Could Endangered Species Protection Save Wild Horses?
Equine advocates are taking a new approach to get wild horses much-needed protection by petitioning the Department of the Interior to have horses who roam on federal public lands listed as threatened or endangered under the Endangered Species Act.
The petition was filed by Friends of Animals and the Cloud Foundation over concerns that if the Bureau of Land Management (BLM) doesn’t change the course its on soon, the agency will mismanage these American icons into extinction.
Photo courtesy of Shutterstock
In 1971, Congress recognized the value of wild horses as “living symbols of the historic and pioneer spirit of the West” who “contribute to the diversity of life forms within the Nation and enrich the lives of the American people.” It enacted the Wild Free-Roaming Horse and Burro Act, which was intended to protect wild horses from “capture, branding, harassment or death.”
Sadly, the BLM has failed—and continues to fail—to uphold its duties and continues to remove and warehouse thousands upon thousands of wild horses. According to Friends of Animals, more than 200,000 horses have been driven off of public land since the Act was passed, while thousands more still face the threat of removal.
Wild horses have already disappeared from Missouri, Iowa, Arkansas, Texas, Oklahoma and Kansas, and things are getting ugly in other states, including Utah and Nevada. Now there are believed to be fewer than 33,000 horses on 26 million acres of BLM lands, while almost twice as many are in BLM holding facilities as the government continues to pointlessly spend millions of dollars every year on more gathers and holding costs.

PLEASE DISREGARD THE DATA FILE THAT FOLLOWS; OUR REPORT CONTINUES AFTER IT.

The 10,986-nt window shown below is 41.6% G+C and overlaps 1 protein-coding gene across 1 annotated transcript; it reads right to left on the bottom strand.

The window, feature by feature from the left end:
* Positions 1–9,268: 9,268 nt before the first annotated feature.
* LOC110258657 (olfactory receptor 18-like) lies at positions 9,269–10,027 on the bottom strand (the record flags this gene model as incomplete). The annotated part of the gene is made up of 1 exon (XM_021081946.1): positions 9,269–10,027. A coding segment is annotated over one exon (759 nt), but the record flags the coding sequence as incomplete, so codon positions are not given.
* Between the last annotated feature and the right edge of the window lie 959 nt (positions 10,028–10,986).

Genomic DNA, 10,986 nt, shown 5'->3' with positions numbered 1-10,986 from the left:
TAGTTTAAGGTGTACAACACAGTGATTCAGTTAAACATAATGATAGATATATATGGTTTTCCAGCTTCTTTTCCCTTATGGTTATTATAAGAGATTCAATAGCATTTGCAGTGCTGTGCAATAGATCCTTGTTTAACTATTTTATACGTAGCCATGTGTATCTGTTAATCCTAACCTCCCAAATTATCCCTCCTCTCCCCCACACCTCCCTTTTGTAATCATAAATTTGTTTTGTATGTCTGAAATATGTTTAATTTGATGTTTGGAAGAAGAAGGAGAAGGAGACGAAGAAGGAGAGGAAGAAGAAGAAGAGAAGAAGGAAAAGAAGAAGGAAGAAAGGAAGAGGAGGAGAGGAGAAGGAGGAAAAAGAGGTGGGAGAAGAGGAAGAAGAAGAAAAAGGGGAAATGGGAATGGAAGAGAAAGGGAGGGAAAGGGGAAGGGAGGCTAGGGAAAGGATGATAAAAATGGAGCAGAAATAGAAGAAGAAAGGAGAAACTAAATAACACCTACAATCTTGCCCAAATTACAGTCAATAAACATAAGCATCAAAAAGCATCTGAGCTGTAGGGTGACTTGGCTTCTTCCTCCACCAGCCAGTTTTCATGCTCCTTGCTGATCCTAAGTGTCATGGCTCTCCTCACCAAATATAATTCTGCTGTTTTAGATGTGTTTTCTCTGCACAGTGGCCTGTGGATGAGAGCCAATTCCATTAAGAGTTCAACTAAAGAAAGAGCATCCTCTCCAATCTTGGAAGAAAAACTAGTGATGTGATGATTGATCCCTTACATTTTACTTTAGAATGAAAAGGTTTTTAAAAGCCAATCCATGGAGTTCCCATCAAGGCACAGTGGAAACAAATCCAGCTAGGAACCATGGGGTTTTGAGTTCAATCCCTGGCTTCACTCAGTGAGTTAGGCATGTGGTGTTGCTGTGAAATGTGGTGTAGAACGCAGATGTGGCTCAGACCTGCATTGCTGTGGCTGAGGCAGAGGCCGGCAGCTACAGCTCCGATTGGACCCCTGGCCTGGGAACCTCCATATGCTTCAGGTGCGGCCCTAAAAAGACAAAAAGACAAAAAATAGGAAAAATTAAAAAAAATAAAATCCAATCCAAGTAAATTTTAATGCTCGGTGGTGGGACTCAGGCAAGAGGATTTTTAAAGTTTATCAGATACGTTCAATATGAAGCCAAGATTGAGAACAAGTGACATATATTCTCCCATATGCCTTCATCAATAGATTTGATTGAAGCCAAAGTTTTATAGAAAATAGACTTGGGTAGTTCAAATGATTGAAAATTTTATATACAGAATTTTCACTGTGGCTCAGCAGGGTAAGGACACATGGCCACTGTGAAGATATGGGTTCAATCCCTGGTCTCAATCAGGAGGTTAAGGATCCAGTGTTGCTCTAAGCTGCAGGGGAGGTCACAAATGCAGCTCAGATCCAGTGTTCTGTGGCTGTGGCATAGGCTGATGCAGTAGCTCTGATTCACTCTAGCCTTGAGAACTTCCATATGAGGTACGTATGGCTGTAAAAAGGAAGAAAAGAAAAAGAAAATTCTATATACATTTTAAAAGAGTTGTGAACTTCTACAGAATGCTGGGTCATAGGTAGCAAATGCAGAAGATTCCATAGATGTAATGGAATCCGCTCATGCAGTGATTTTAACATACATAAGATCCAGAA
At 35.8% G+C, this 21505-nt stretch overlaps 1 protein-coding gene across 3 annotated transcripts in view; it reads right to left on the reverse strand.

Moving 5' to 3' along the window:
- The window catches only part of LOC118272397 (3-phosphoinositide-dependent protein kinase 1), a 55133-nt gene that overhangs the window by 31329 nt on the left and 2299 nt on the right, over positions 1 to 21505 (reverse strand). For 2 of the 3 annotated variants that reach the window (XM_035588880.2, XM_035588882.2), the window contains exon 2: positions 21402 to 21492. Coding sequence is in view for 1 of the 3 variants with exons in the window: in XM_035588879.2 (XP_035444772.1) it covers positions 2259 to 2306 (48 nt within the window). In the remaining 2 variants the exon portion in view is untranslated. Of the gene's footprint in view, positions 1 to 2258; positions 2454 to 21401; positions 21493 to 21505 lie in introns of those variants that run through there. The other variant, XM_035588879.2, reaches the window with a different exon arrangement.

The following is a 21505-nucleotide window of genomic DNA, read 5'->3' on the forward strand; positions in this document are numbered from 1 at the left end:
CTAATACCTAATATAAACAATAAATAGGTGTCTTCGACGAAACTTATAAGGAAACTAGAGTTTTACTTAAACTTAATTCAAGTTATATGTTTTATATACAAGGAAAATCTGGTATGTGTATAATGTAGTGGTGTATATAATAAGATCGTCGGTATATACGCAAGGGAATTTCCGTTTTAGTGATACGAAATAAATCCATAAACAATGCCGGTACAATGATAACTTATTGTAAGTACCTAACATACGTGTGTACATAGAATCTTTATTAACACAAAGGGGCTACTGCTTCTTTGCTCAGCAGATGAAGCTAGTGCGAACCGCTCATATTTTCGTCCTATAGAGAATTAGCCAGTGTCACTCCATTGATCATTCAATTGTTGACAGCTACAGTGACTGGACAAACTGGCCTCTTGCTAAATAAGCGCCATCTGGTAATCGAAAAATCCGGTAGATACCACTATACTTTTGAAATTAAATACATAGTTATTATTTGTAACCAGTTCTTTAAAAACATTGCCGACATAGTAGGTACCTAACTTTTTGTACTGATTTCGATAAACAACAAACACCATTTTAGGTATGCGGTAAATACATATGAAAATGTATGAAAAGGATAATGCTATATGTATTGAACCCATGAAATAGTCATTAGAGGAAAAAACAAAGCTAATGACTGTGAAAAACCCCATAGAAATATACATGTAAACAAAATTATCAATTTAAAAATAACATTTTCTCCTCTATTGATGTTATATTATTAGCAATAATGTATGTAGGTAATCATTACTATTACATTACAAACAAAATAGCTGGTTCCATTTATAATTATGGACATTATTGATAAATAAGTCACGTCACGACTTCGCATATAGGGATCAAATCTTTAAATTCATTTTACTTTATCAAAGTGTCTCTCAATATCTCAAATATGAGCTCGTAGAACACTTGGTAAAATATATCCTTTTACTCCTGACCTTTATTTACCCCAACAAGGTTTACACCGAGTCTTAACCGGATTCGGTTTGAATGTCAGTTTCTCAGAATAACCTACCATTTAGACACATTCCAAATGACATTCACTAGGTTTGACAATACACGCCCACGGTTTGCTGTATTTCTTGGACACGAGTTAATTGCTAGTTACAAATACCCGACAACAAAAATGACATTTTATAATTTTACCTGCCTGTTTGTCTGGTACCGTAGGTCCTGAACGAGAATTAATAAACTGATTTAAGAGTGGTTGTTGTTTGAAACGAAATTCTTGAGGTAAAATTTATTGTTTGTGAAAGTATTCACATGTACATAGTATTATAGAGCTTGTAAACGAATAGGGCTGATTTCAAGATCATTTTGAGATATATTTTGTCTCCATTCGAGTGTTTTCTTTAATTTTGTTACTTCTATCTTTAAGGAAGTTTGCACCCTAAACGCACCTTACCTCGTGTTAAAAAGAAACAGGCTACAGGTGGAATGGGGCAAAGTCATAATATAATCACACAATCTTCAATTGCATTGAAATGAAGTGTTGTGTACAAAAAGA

Yet the agency still wants to reduce their numbers by another 30 percent and will continue to subject them to terrifying, incredibly inhumane and indiscriminate roundups where the young, old and pregnant are forced to run for their lives as they’re chased by helicopters.
Friends of Animals and the Cloud Foundation cite these excessive roundups and removals as a major threats to their populations, thanks mainly to private livestock grazing, in addition to habitat loss (they’ve already lost 22 million acres) and inadequate regulation.
Now concerns continue to be raised about how these threats will continue to hurt them and whether the small herds that are left in the wild will be able to survive, while further fears have been raised that the government will open the door to legally allow horses in holding to be sold for slaughter.
“The tragedy of horse roundups exists because the BLM appears devoted to turning arid western public lands into feedlots for cows and sheep to appease cattle producers,” said Priscilla Feral, president of Friends of Animals. “Friends of Animals finds this morally and ecologically reprehensible, as wild horses are driven off lands to leave the bulk of water, forage and space for two domestic animals owned by ranchers.”